3. Speak Spanish. This is always on my lists. Maybe someday it will actually help.

4. Give away kittens. I’m serious, people. I’ve been trying for months now. When the cats outnumber the people in your house…well. It’s time to give away kittens.

5. Remember how to come to a conclusion. Because…

*Many domestic violence or rape crisis centers conceal their locations so as to protect their clients from retribution or misplaced social stigma. SafePlace, as an organization, has decided against this route for two reasons. First, no matter how well they are hidden, safehouses are almost always discovered by batterers. Second, with more visibility, the program is open even more to public support. Due to confidentiality, I will never post any specifics about the programs or individuals I work with at the shelter. However, I am proud of my association with the program and will happily discuss its mission or the opportunities it provides for victims of assault and abuse in the Austin area.

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Learning Hats On

You know what happened today? Today, I read an article that made a point. Nothing strange about that (maybe), except this is a point I wrote down, circled three times, and surrounded with exclamation points. Why? Because I have NEVER SEEN IT MADE BEFORE!

The set up is simple: I’m reading about Mexican-American immigration. There’s a couple of reasons for this, but they all boil down to the fact of HELLO? TEXAS! I live in a border state. I know undocumented immigrants and their children. Frankly, it’s criminal that my only knowledge about immigration boils down to violently disagreeing with whatever Bill O’Reilly says about the subject. (Knee jerk? Guilty.) So, along with the rest of my little self-improving measures this Spring, I’ve set myself on a little independent study. And since there’s so much verbiage on the subject, I decided to start with Getting Immigration Right, a collection of short essays on the subject of illegal immigration that covers a wide range of opinions and a nice little Further Reading section to get me going from there. It’s well written, it’s well edited, and apart from the lingering shame-heartburn from not knowing some of this stuff to begin with (Mexico was ruled by a one party system for eighty years? How did I miss that?), I’m really enjoying the chance to fit all the soundbites and talking points into their places in the larger story. The only problem with the book is that, because of the way it’s formatted, several key points tend to be repeated. So when, halfway through chapter 9, I came across yet another reminder that America is a land of immigrants and that ALL previous waves of immigrants overcame low wages, language barriers, and violent prejudice to become successful yadda yadda yadda…I skipped to the next paragraph. Where I found this:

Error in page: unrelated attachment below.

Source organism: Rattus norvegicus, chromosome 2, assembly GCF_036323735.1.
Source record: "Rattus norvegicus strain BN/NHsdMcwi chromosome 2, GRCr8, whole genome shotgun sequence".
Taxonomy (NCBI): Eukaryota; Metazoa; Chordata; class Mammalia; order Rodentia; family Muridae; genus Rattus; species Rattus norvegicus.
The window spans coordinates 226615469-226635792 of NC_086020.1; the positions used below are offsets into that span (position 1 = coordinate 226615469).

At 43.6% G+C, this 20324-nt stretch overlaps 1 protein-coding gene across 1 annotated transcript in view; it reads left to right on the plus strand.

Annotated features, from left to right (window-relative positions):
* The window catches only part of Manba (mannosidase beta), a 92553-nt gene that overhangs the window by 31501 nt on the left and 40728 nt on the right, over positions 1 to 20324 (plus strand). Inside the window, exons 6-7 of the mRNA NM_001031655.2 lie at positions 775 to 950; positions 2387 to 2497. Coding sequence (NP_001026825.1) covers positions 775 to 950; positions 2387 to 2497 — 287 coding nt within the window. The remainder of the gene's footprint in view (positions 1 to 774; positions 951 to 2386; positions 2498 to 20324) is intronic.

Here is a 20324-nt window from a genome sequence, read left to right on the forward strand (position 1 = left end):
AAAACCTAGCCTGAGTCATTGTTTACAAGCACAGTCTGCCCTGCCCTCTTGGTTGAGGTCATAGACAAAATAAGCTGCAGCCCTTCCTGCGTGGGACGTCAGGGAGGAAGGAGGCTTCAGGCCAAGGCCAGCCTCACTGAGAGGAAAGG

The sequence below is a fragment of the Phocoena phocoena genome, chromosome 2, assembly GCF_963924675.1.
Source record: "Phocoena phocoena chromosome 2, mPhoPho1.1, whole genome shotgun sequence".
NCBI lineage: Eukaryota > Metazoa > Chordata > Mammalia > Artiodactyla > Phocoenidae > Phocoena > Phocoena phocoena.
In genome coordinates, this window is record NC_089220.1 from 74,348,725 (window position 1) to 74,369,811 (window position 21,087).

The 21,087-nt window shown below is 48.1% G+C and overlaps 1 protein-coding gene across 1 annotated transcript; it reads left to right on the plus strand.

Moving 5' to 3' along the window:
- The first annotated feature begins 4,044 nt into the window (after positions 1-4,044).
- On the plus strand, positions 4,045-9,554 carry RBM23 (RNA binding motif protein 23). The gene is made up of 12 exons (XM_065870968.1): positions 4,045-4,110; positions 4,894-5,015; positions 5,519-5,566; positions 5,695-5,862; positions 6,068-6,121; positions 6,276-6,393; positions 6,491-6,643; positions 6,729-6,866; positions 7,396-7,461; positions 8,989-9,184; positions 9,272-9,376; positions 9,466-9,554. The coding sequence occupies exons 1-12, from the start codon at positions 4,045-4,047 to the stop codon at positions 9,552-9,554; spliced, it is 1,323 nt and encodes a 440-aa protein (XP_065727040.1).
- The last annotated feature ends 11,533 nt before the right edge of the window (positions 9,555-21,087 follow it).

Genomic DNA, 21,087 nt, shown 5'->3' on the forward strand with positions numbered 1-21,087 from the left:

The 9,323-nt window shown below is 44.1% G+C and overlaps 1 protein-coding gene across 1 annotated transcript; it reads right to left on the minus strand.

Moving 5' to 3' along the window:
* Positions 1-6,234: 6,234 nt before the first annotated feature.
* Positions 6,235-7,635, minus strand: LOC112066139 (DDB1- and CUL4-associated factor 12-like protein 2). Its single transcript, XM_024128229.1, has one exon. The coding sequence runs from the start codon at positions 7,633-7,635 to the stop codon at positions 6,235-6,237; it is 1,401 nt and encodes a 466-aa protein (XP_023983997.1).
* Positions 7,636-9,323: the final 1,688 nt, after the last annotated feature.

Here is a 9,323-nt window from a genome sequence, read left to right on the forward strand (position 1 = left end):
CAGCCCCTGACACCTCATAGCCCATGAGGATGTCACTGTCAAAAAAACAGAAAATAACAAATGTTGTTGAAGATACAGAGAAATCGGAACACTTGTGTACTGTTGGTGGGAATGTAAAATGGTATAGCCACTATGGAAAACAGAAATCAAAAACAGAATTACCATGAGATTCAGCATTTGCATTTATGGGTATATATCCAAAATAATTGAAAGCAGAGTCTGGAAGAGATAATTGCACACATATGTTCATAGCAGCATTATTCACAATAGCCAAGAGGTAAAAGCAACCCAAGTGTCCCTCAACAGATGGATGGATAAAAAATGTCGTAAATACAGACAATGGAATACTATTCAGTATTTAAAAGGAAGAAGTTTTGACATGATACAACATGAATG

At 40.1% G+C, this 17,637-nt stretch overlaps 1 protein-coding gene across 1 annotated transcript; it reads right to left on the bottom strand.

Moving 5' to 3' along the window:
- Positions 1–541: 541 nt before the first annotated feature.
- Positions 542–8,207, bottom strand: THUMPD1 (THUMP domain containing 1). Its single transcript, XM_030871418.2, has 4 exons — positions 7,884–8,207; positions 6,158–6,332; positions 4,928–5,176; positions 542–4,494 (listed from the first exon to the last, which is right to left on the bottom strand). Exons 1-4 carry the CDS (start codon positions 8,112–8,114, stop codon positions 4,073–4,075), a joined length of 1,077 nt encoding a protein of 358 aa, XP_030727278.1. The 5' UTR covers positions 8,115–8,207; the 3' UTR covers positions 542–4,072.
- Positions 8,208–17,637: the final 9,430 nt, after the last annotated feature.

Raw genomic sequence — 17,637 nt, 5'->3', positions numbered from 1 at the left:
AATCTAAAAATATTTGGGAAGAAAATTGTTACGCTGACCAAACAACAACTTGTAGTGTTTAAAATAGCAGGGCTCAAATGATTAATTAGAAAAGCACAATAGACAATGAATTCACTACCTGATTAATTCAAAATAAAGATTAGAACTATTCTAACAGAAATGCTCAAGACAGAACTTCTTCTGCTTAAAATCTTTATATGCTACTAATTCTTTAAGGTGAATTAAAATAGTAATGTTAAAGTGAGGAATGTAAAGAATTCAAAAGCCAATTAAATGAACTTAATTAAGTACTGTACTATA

“When America has failed to provide material and educational incentives to recent arrivals, instead meeting their ambition with hostility, their children have grown up to become permanent outsiders, resentful, and often violent….Until recently, the story of immigration has been suffused with optimism, whereas that of suppressed radical minorities has been one of despair. As the new century advances, however, those two stories begin to converge.”
– From “Undocumented Workers, Documented Mendacity” Patricia Fernandez-Kelly in Getting Immigration Right: What Every American Needs to Know, David Coates and Peter Siavelis, ed. Potomac Books, 2009. (Page 135)


Kid of a politically correct school system I was and am: I know my Sacco and Vanzetti just as well as my Plessy vs Ferguson. But never before today had I made that supremely logical connection between the two. Kidnapping, brutality and enslavement might not count as “immigration” per se, but the post-Reconstructionist Great Migration to the northern and western U.S. certainly does, and communities across the country
(Chicago, for one.) are still scarred by the economic segregation that was built at that time. The focus of the chapter as a whole is to address the idea, apparently one widely-bandied on the talk waves, that the immigrant situation needs to be controlled because undocumented workers engage in criminal activity. The conclusion? Marginalizing a large group of people, denying them access to services and rights DOESN’T MAKE THEM GO AWAY. It just…well, creates a large group without access to services and rights, who respond to disenfranchisement with disaffection and violence (some of the examples the author uses are high rates of teen pregnancy and incarceration/involvement with gang violence and the drug trade. So, in a sense, there IS criminal activity that results from illegal immigration – after the children have grown up in the restrictive and racist American system). It’s a point so simple even I knew it already, but I’ve never seen it applied to the Latin American/American immigration situation. Isn’t that just your favorite part of learning? When you learn things and say things and you ask questions, then one day your head clicks and you know

Next question: This makes so much sense. The children of first-generation immigrants are suffering from this RIGHT NOW . Why isn’t it being broadcast as an urgent impetus for reforming the system? If anything, why are mass deportation and wall-building (military action on our border with an ally nation) STILL being talked about, even though they are economically and ethically unfeasible, while this isn’t?

If you want to see the numbers, the Children of Immigrants Longitudinal Study (CILS), the source of a lot of key data in the chapter, is here.